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After the British Army pulled its planned Fortnite promo due to criticism it could target children, we explore how military recruitment is moving into the unregulated domain of online gaming.
The Women in the Armed Forces report evidences abuse and harassment on a systemic scale. Can the gap between good intentions and bad practice ever be bridged in a military culture? As the army launches its recruitment advert aimed at women, what are the particular implications for girl recruits under 18.
A spoken work poem by artist Potent Whisper, animator Neda Ahmadi, and sound designers Torch & Compass on the military recruitment of young people. See more from CRIN on Should the armed forces recruit children under the age of 18? including a comparison to a recent army recruitment advert and a learning resource from the Quakers in Britain peace education team, to encourage critical thinking about armed forces recruitment and its relationship to human rights.
Twenty major children’s and human rights organisations have written to the UK government today, calling for an end to the recruitment of children by the UK armed forces.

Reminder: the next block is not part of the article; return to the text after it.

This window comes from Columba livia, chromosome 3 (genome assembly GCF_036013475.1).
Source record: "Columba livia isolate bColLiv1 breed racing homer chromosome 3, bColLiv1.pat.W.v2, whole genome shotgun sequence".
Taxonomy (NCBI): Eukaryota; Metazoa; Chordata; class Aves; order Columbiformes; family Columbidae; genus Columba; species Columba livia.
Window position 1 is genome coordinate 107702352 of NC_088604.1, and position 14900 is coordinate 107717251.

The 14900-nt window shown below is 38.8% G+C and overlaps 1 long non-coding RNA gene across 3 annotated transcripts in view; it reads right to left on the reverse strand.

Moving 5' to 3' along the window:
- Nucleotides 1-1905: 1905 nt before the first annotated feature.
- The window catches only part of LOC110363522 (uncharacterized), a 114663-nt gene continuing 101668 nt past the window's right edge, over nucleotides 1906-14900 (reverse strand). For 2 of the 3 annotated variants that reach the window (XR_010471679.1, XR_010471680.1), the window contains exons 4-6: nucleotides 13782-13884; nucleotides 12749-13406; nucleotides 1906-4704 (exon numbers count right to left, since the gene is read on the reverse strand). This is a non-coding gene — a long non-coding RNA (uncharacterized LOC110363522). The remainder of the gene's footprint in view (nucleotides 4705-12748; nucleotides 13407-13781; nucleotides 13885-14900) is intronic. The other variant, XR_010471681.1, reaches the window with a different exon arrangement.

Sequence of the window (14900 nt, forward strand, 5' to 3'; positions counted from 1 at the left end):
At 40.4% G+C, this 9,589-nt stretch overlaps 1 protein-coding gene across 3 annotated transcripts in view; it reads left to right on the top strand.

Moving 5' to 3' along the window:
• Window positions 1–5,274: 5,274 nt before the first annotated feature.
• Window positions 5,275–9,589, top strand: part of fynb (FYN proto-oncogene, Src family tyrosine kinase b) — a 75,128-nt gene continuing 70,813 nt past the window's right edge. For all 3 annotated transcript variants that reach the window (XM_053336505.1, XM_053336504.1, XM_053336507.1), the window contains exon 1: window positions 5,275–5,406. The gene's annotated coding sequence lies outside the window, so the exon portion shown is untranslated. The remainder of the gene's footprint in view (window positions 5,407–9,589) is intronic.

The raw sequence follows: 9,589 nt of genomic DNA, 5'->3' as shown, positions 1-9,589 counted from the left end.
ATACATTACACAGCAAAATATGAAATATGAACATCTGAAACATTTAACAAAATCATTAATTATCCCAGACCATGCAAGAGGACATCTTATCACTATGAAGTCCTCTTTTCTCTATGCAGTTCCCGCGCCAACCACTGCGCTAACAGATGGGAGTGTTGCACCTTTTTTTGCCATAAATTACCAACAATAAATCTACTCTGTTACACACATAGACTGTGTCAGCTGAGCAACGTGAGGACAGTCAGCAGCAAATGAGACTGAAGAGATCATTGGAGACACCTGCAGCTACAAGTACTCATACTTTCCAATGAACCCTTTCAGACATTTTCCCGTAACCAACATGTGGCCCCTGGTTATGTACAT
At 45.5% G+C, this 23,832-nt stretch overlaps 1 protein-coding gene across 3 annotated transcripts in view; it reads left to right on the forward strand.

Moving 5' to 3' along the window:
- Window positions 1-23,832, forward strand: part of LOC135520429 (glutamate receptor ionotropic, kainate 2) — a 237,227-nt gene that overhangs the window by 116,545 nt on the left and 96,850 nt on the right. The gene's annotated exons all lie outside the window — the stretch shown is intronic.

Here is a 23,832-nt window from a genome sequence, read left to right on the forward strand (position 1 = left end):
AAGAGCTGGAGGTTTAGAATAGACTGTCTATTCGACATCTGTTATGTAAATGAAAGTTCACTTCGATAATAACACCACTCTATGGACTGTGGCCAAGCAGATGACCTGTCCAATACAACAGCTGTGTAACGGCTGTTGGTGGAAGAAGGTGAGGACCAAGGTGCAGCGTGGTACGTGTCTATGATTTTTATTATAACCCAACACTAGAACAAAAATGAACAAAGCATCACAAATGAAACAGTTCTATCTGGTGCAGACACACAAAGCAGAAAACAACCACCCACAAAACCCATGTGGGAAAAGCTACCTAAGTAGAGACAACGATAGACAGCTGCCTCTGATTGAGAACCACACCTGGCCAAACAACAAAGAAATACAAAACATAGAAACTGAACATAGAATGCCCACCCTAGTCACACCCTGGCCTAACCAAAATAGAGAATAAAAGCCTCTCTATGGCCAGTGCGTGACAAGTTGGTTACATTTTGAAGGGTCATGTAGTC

The Armed Forces Bill proposes important changes to the military justice system and will make civil society obligations under the Armed Forces Covenant a legal duty. We look at these and other matters of interest that have come up in the process.
The Army are exploiting adolescent vulnerabilities and utilising crude stereotypes in order to attract record numbers of young recruits. We should be concerned about the gap between the dream sold by these advertising campaigns and the reality of military life.
A briefing (Child Soldiers International, 2019) making the case for setting 18 as the minimum age for recruitment.
This report from the Child Rights International Network, Conscription by poverty? Deprivation and army recruitment in the UK, states that the UK is the only country in Europe to recruit from age 16 and more soldiers are recruited at 16 than any other age.
22/08/2019CRIN press release
A new report from the Child Rights International Network shows that the British army is intentionally targeting young people from deprived backgrounds for the roles carrying the greatest risks in war.
An international network of organisations working to 'break the cycle of teaching violence to young people'. Run by War Resisters International.